2 Bavarian units deactivate in dual ceremonies
June 27, 2014
GRAFENWÖHR, Germany — The 69th Signal Battalion and Dragon Company, 1st Battalion, 4th Infantry Regiment, both fixtures of the Bavarian military community for decades, held separate deactivation ceremonies Friday.
The 69th Signal Battalion cased its colors at the Grafenwöhr garrison, while Dragon Company — the armored element of 1st Battalion, 4th Infantry Regiment — held its closing ceremony at the training facilities at the Hohenfels training post.
The shuttering of Dragon Company means the end of a unit that has existed in Europe since 1990, as well as the loss of 185 soldiers from the Hohenfels-based opposing forces team. Among those soldiers are 19 M-1 Abrams tank operators, whose departure will have an immediate impact on the regiment, said 1-4 commander Lt. Col. Barry Carlson.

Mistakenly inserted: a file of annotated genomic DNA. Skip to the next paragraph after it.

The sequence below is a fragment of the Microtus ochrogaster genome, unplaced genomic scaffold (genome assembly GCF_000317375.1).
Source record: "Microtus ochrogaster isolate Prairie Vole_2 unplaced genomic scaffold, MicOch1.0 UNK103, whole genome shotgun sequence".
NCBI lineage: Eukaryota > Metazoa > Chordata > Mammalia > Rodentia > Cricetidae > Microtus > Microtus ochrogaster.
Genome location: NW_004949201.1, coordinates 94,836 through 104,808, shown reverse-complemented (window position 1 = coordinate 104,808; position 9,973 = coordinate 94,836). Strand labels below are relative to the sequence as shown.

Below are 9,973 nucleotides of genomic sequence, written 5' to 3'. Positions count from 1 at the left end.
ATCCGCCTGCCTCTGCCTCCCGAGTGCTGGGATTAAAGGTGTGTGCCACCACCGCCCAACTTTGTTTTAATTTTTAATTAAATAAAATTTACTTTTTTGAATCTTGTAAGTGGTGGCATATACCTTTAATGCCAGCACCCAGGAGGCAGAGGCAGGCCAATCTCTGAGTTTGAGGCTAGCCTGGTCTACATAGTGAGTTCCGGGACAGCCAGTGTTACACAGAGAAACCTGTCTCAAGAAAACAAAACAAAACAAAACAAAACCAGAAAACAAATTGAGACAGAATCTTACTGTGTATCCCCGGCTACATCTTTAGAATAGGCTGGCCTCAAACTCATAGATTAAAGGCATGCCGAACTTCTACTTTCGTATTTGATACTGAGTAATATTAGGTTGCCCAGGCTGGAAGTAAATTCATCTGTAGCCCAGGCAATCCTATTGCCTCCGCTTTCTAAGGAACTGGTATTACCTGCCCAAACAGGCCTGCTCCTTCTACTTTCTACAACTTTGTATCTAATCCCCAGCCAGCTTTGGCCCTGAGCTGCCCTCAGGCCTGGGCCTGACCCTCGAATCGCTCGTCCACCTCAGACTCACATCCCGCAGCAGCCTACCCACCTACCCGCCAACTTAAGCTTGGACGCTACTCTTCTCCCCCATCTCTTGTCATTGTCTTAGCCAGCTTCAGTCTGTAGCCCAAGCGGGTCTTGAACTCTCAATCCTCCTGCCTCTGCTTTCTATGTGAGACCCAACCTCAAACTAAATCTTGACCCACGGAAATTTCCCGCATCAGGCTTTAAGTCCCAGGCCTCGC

“We as a battalion, each and every time we go into the box, we’re going to miss those guys because of their understanding of combined arms maneuver and their ability to maneuver within the terrain of Hohenfels,” Carlson said. “It’s going to be a degradation of OpFor capabilities that will take time to overcome.”
Carlson said the tank operators will be supplanted by operators from their multinational partners and from the infantry ranks.
The closure of the 69th Signal Battalion will have less of an impact on day-to-day operations, though it is more of a historic event - it has operated in Europe on and off since 1944. The unit is being replaced by the Bavarian Signal Company, which will carry out the same mission under the command of the 102nd Signal Battalion based in Wiesbaden, Germany.
According to Angela Ramirez, the outgoing chief intelligence and security officer for the 69th Battalion, the tinge of sadness felt by members of the 69th is tempered by the pride in what the unit accomplished during its long, storied history.
“I’m a veteran, and it’s been a long time since I’ve been in a unit with so much esprit d’corps as this one does,” she said. “The 69th is a great group of soldiers and civilians working together to accomplish a huge mission - and we do it well.”